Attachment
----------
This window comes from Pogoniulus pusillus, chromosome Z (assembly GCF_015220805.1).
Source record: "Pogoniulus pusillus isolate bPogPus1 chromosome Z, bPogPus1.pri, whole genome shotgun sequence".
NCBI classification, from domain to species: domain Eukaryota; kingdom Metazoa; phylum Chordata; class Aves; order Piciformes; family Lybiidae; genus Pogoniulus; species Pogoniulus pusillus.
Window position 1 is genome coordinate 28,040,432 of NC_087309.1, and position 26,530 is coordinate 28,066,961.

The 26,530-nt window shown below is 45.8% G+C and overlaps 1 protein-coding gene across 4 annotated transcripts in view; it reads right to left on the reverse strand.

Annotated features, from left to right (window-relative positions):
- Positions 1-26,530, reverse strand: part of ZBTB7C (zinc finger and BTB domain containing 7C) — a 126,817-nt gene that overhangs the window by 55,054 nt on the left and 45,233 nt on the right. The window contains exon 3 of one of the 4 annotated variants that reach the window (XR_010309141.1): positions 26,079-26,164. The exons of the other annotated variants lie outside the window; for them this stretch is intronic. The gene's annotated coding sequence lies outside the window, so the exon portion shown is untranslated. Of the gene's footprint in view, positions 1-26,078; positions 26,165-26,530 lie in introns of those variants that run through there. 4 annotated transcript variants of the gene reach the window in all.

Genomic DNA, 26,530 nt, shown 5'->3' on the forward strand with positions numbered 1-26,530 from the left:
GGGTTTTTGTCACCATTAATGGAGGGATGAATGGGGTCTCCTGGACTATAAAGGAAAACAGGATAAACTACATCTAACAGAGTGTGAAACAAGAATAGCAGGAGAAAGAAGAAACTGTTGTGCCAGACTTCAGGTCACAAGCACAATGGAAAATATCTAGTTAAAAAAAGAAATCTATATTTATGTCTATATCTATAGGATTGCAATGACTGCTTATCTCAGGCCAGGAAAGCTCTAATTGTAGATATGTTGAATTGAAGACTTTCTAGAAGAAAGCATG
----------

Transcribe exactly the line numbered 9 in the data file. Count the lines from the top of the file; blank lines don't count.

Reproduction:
GGGTTTTTGTCACCATTAATGGAGGGATGAATGGGGTCTCCTGGACTATAAAGGAAAACAGGATAAACTACATCTAACAGAGTGTGAAACAAGAATAGCAGGAGAAAGAAGAAACTGTTGTGCCAGACTTCAGGTCACAAGCACAATGGAAAATATCTAGTTAAAAAAAGAAATCTATATTTATGTCTATATCTATAGGATTGCAATGACTGCTTATCTCAGGCCAGGAAAGCTCTAATTGTAGATATGTTGAATTGAAGACTTTCTAGAAGAAAGCATG